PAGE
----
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Alexander Fury Archive Vivienne Westwood AW95
Lace and nylon corset with padded breasts and nylon girdle with ‘cul cage’ bustle, Vivienne Westwood, Autumn/Winter 1995Photography by Joseph Larkowsky

Inside Alexander Fury’s Archive: Vivienne Westwood’s A/W95 Undergarments

In the first of a new series exploring his 3,000-piece archive, AnOther Magazine’s fashion features director Alexander Fury examines his extreme, arcane corset and bustle from Vivienne Westwood’s Autumn/Winter 1995 ‘Vive la Cocotte’ collection

Lead ImageLace and nylon corset with padded breasts and nylon girdle with ‘cul cage’ bustle, Vivienne Westwood, Autumn/Winter 1995 Photography by Joseph Larkowsky

Alexander Fury is AnOther Magazine’s fashion features director: he is also an obsessive collector of vintage clothes, with over 3,000 pieces spanning the last quarter of the 20th century, and the start of the 21st. In an exclusive series for AnOther Magazine’s #CultureIsNotCancelled campaign, he literally unpacks his archive, highlighting a selection of exceptional, important and covetable pieces and the stories behind them.

The 17th-century French courtesan and author Ninon de L’Enclos once wrote: “That which is striking and beautiful is not always good, but that which is good is always beautiful.” Vivienne Westwood’s Autumn/Winter 1995 collection was dedicated to L’Enclos, grandly titled Vive la Cocotte. And it was good, although its form of beauty conformed to no traditional standards bar perhaps Sir Francis Bacon’s, “the excellent beauty that hath not some strangeness in the proportion”. Strange is the word for the proportions which were created by these pieces of clothing: a corset with heavily padded breasts and an extraordinary wire ‘cul cage’ that tie with ribbon to a high-waisted girdle. These extreme, arcane pieces are incredibly rare, especially found together in a complete set.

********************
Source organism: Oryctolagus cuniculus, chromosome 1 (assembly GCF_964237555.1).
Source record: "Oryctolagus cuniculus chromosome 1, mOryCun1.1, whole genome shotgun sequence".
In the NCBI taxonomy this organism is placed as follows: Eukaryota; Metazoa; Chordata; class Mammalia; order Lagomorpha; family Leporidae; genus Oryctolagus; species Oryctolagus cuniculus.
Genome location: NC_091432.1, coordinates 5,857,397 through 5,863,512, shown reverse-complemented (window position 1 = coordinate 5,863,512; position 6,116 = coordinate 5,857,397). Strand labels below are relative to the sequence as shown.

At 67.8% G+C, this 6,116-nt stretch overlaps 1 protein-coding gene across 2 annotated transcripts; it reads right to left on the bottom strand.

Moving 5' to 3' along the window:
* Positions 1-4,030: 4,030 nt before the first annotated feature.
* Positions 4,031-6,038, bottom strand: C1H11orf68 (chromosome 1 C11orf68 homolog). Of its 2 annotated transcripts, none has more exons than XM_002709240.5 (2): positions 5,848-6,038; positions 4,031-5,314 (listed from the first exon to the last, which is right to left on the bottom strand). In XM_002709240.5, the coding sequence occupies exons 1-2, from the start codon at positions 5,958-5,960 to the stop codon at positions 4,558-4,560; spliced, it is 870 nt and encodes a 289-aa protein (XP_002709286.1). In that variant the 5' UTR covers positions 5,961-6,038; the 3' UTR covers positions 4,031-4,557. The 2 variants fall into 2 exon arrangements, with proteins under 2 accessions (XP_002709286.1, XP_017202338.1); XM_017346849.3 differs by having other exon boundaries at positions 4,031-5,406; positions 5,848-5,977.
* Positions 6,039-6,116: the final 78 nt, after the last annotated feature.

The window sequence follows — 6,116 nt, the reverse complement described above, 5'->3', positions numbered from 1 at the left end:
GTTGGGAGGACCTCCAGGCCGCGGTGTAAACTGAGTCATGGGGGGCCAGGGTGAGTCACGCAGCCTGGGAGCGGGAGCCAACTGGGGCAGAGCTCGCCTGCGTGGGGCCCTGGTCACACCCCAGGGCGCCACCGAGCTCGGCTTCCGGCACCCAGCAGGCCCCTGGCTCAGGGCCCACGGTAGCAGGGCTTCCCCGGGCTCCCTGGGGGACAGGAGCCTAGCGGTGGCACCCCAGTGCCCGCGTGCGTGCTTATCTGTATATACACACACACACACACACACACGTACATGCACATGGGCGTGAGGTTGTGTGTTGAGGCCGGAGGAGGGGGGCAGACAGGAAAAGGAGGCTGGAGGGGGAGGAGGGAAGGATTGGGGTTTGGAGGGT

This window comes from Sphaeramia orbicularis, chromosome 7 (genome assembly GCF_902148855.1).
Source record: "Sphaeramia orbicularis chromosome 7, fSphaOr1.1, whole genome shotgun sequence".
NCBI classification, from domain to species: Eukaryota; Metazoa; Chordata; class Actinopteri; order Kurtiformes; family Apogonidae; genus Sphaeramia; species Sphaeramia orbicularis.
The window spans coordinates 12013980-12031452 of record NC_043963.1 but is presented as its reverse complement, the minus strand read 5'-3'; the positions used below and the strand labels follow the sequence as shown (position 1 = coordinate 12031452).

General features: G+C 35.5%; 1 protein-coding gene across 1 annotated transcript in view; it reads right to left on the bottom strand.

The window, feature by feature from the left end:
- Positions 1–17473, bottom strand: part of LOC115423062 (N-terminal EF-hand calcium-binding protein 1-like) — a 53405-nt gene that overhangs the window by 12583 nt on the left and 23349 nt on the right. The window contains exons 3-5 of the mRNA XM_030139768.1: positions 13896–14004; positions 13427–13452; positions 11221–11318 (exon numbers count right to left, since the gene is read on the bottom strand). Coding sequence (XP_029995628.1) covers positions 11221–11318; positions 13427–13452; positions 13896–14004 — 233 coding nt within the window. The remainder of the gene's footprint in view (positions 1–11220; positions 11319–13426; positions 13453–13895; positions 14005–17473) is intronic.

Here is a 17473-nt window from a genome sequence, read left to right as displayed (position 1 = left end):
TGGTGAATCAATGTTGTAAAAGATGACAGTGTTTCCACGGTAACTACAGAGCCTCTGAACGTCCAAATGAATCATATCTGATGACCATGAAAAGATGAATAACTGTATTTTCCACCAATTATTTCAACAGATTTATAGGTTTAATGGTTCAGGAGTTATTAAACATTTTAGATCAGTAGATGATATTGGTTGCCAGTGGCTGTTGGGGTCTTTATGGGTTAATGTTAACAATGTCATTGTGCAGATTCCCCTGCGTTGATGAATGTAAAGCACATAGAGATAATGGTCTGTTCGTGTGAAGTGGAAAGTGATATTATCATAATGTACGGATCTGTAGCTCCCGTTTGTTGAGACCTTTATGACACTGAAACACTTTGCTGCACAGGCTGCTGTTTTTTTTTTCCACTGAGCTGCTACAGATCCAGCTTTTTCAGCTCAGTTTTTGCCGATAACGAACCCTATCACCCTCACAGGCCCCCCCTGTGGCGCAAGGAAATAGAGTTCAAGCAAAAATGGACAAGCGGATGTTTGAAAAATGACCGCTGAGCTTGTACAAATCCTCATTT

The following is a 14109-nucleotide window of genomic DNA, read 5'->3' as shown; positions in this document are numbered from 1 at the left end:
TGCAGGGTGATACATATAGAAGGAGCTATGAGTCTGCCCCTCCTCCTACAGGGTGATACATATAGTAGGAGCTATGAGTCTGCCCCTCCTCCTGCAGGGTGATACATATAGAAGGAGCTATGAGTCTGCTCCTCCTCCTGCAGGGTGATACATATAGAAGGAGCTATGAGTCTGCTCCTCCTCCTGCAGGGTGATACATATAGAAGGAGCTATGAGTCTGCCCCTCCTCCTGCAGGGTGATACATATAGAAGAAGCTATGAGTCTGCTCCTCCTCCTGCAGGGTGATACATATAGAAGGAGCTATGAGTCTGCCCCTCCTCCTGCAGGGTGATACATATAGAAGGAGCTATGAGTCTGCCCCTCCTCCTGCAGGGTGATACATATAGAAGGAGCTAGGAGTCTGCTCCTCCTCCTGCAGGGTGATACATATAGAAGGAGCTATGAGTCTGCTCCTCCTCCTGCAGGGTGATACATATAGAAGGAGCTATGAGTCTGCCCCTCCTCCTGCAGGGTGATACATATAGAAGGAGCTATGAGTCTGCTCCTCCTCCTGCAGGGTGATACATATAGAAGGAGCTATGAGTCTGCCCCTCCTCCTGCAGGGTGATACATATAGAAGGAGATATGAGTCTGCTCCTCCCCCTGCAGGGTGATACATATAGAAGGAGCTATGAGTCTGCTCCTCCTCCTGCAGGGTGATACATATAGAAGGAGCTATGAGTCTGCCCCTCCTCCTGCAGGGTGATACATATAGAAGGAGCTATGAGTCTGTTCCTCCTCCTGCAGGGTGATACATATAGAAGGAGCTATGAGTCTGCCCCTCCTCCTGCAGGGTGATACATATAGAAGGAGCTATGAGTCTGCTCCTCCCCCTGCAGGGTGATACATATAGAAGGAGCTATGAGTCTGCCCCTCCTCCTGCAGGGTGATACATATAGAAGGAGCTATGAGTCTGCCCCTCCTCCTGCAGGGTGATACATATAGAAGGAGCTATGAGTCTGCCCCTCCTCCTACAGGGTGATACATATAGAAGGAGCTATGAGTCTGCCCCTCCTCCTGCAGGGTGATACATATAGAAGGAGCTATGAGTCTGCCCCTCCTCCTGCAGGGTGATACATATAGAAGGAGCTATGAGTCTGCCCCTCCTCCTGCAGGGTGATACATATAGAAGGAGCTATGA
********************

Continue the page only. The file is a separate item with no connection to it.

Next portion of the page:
Vive La Cocotte was shown in Paris in March 1995 to a fashion world largely flummoxed by its proposal. Paris was the ideal home for this, given Westwood’s championing of the kind of structure and hand-finishing usually only found in haute couture, and also her appreciation for French culture, particularly the culture of the intellectual salons of the 17th, 18th and 19th centuries, which is often directly alluded to through her clothes. “It is clear that this return to formality in dress is a reaction against the sloppy mediocrity of our age,” read the show programme, as models tripped out in sections titled ‘La Cocotte Stops The Funicular Railway’ or ‘La Cocotte at the Races’. Nothing could have been more different to the prevalent minimalism of the mid-1990s – skinny girls in skinny spaghetti-strapped slip dresses, the least constructed constructs of deconstruction. Westwood – typically unorthodox – chose precisely that moment to propose the diametric opposite, ladies (her word) pumped and padded and dressed in complex, curvilinear tailoring. Notably, Westwood did not cinch the waists of her models – rather, she pushed out their breasts and hips, to give an impression of a tightly-waisted silhouette, an idea that ran counter not only to 1990s fashion, but the entire thrust of slimmed-down 20th-century styles. These padded foundation garments were worn under almost every outfit, from grand evening dresses, to moulded tailoring, to easy knitwear, transforming the silhouette of the wearer. “You don’t always have to wear the foundation, depending on your mood,” Westwood said at the time. “But if your mood’s the right one and you do wear it, well it’s really true that La Cocotte can stop the traffic.”